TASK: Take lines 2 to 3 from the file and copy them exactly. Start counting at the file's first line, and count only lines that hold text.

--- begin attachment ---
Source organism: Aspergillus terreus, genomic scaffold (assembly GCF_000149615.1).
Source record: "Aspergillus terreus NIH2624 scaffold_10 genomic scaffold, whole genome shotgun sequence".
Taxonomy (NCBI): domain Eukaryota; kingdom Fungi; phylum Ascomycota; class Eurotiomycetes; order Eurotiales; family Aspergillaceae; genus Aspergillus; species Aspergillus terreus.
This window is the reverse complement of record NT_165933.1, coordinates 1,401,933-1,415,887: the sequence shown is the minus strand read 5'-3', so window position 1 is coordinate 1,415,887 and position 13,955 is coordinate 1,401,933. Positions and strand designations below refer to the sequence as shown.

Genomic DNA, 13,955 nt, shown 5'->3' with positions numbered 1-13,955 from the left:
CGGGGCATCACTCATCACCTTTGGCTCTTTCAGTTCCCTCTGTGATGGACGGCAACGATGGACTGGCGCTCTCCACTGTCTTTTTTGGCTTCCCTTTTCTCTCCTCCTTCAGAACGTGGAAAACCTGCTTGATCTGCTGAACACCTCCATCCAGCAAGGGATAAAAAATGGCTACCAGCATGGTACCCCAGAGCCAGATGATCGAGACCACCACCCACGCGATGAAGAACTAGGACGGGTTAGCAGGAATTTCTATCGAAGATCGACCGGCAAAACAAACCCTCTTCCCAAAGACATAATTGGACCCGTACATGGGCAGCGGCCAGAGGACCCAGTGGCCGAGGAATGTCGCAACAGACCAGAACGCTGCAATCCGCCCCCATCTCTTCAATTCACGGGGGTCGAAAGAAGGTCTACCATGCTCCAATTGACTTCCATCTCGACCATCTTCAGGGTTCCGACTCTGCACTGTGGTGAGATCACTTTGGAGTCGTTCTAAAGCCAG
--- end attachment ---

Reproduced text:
Source record: "Aspergillus terreus NIH2624 scaffold_10 genomic scaffold, whole genome shotgun sequence".
Taxonomy (NCBI): domain Eukaryota; kingdom Fungi; phylum Ascomycota; class Eurotiomycetes; order Eurotiales; family Aspergillaceae; genus Aspergillus; species Aspergillus terreus.